Refugees Reject Center

September 23, 1990

NEW WINDSOR - Most of the 62 Mideast refugees who refused accommodations at the New Windsor Service Center have left Maryland, using one-way plane tickets provided by the federal government.

They left behind some hard feelings from people who had little sympathy about their attitude.

U.S. immigration officials say they've received dozens of calls from people complaining about the refugees' refusal to stay at the center.

"Most people have been asking us, 'Why are you letting them stay here?' " said Louis D. Crocetti Jr., the assistant director of Maryland's Immigration and Naturalization Service office.

"I think the U.S. government has gone out of its way to help these people and it's upsetting to hear that they aren't satisfied and want social services that citizens of this country can't even get," Crocetti said.

The refugees, who fled Kuwait after the Iraqi invasion, were flown to Baltimore-Washington International Airport this month.

They complained the center lacked privacy, public transportation and schools for their children.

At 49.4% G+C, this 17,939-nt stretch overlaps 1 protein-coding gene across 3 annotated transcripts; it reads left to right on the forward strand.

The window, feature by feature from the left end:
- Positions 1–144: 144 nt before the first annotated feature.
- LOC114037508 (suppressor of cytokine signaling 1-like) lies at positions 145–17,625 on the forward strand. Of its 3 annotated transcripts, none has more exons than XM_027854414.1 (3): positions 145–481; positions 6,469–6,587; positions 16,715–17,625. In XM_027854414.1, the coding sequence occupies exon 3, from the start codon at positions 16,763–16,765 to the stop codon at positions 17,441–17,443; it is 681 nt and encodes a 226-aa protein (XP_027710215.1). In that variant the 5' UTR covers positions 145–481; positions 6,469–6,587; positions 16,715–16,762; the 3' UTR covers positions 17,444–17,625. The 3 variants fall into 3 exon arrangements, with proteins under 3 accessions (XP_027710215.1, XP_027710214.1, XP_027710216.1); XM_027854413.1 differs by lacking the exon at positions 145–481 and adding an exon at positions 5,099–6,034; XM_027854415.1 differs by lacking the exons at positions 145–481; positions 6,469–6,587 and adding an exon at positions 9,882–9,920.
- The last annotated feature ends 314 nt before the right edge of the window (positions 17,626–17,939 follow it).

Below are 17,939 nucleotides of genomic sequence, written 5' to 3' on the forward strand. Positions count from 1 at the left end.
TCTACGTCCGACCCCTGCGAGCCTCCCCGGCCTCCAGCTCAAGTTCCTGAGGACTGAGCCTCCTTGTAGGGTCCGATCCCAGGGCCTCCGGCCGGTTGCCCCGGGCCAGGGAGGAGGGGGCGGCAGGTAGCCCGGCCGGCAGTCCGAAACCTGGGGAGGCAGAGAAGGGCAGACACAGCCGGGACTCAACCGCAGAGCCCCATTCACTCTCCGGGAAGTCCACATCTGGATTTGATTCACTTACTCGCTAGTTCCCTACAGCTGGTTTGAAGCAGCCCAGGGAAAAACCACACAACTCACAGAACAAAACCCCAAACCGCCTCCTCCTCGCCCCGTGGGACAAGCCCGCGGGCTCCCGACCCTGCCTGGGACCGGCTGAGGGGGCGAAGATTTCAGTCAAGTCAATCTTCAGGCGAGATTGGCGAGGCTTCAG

The shelter, operated by the Church of the Brethren, has processed about 10,000 refugees over the last decade. Residents must share bathrooms and eat in a cafeteria.

Shelter official Susan Chase said several families went to look at the shelter, but "apparently they wanted a little more luxury than we could provide."

"They're not the poor and downtrodden, although many of them don't have much cash because it's been frozen," Chase said. "They're used to a pretty high standard of living."

Fadia Shaat of Jordan, one of the few refugees still in the area, denied they were looking for handouts.

"We would pay every penny back," she said. "We just need a small space where we can have some privacy."

Miller Davis, the director of the center, said none of his staff was offended by the foreigners' bad reviews.

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